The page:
Ross Reynolds talks to Michael Waldman about his new book "The Second Amendment: A Biography." Gun control has been a hot topic for years and the debate will play out in Washington this November in the form of two rival initiatives on guns.
Waldman, president of the Brennan Center for Justice at the NYU School of Law, says for decades of American history the Second Amendment was a non-issue.
In 2010, there were headlines around the world that a South Korean couple had let their 3-month-old daughter starve to death while they spent up to 12 hours a day playing “Prius Online” at a local internet cafe.
Ironically, in “Prius,” players take care of an “anima,” a child-like character, so the couple was neglecting their real life child to care for a virtual one.
But the courts found that the couple suffered from an addiction to the Internet and gave them minimal jail time.
Jeannie Yandel talks with Seattle-based music writer and critic Charles R. Cross about why it's almost always better to know less about a musician's personal life and political views. The Puyallup Tribe announced they're canceling rock musician Ted Nugent's shows at the Emerald Queen Casino, saying comments Nugent recently made about President Obama helped push them to cancel the shows.
Ross Reynolds talks with psychologist Joel Gold, who co-authored the book "Suspicious Minds: How Culture Shapes Madness." The book deals in part with the "Truman Show" delusion: a belief that everyone around you is an actor, and you're the star of a TV show.
Ross Reynolds talks with book lusting former librarian Nancy Pearl about why she says "Factory Man," Beth Macy's non-fiction book about a family furniture company, reads like a page-turning fiction tale.
Broadcasting live from the land of legal weed and sliding into the frame like a giant Pacific octopus, here comes Lese Majesty, the third album from Seattle's Shabazz Palaces. It's definitely hip-hop, but... was that a drum? Human? Synthesizer? Sample of an old record? We may never know. MC and producer Ishmael Butler keeps his cards close.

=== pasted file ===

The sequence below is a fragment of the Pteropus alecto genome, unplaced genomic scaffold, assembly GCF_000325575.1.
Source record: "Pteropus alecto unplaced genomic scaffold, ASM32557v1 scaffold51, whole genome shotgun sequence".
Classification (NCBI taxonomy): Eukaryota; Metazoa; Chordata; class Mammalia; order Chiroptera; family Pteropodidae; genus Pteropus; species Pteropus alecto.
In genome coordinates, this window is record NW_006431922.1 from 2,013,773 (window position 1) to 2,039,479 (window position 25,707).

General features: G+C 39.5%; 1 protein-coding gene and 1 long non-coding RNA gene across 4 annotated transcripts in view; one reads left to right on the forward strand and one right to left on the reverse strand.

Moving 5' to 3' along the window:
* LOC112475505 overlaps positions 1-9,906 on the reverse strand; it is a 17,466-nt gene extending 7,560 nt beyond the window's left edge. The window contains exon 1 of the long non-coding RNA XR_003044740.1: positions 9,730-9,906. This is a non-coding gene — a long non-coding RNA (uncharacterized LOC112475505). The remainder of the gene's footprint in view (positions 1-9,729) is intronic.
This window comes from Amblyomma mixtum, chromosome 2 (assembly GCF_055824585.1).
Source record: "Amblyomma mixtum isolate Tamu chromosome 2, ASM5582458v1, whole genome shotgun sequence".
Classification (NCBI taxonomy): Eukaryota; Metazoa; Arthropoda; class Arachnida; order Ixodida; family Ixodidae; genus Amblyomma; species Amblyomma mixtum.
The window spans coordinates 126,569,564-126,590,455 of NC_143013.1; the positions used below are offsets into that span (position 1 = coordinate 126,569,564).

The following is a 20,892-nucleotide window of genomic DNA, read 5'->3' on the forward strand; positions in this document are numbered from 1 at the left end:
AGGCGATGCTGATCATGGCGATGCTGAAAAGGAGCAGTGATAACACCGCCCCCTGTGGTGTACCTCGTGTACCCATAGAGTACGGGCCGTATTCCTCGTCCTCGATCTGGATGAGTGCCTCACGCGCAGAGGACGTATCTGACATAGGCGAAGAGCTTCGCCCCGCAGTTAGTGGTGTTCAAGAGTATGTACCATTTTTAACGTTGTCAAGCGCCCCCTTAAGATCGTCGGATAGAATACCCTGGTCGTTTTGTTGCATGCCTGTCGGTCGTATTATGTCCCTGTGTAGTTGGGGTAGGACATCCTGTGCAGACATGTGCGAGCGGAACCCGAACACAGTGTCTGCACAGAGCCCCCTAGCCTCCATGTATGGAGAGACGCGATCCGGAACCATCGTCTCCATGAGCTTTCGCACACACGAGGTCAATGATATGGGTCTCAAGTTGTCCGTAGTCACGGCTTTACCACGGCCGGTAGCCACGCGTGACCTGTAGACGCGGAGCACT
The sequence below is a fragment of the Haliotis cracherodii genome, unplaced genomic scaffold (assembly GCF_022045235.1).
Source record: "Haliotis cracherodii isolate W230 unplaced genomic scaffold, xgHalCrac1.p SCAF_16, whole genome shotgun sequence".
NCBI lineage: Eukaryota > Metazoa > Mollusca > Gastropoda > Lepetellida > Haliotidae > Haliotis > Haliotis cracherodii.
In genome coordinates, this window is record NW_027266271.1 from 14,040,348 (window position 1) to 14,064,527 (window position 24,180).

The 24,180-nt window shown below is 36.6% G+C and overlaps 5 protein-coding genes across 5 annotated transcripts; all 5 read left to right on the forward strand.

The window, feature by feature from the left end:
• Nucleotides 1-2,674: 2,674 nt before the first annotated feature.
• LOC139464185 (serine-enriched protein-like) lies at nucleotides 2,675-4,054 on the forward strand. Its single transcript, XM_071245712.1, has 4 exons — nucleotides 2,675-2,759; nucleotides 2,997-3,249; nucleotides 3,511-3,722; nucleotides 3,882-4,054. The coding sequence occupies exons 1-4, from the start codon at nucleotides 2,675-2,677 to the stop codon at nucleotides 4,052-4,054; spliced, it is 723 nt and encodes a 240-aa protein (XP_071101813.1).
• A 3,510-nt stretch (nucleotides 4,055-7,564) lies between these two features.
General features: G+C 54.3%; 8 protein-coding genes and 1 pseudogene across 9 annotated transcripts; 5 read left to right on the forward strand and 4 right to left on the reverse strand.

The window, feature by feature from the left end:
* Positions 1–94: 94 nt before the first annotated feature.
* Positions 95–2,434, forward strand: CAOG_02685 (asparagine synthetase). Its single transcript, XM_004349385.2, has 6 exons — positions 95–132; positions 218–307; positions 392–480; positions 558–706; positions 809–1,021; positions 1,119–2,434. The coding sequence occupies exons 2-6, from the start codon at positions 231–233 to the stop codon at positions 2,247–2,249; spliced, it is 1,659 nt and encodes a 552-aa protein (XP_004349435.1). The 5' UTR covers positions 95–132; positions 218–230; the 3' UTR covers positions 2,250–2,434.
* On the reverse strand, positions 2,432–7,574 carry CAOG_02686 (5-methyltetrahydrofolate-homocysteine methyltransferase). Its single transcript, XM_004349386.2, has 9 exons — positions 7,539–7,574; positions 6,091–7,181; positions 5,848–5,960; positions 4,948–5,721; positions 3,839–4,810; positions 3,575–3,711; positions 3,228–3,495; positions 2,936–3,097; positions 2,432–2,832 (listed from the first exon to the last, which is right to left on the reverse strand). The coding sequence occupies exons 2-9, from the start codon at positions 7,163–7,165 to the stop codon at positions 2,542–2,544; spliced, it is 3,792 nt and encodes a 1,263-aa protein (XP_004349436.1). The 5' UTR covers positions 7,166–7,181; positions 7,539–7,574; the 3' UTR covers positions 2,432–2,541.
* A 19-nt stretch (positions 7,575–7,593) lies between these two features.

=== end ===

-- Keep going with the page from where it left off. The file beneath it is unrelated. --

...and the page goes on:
In 1960, Harper Lee published To Kill a Mockingbird, won the Pulitzer Prize, and overnight became one of America's most beloved writers. But Lee was overwhelmed by the media blitz that followed. She retreated from the public eye, became wary of journalists, and never published another book.
Then, in 2001, a reporter for The Chicago Tribune showed up in Lee's hometown of Monroeville, Ala., to work on a story about the town, which is the model for the fictional setting of Lee's novel.
Human beings have been drawn to stories for thousands of years. They captivate us. We yearn for them — “tell the one about … ” — ad infinitum. Sometimes we get the story right. Sometimes not. Stories break. Stories change. And sometimes it helps to turn a story upside down.
Our guest is writer and historian Rebecca Solnit. Her books explore ecology, landscape, community, art and politics.
One upon a time, historian Deborah Harkness was doing research at Oxford's Bodleian Library when she accidentally discovered a lost book that had belonged to 16th-century astronomer John Dee. A few years later, her first novel, A Discovery of Witches, told the story of Diana Bishop, a historian who accidentally discovers a lost manuscript called Ashmole 782 in the Bodleian Library, and realizes it's a magical text of crucial importance to the daemons and vampires that crowd the streets of Oxford — not to mention the witches (a group to which Diana reluctantly belongs).
And our last word in Business is Goddess of Thunder.
RENEE MONTAGNE, HOST:
Marvel Comics is turning one of its biggest superheroes into a woman. Thor is the hammer-wielding, long-haired protagonist, based on the god of Norse mythology.
INSKEEP: Who's been fighting aliens, demons and even Dracula since 1960s. The new Thor will be the eighth title from Marvel to feature a lead female. The publisher says it's aiming to speak directly to women and girls, not the traditional target audience for comic books.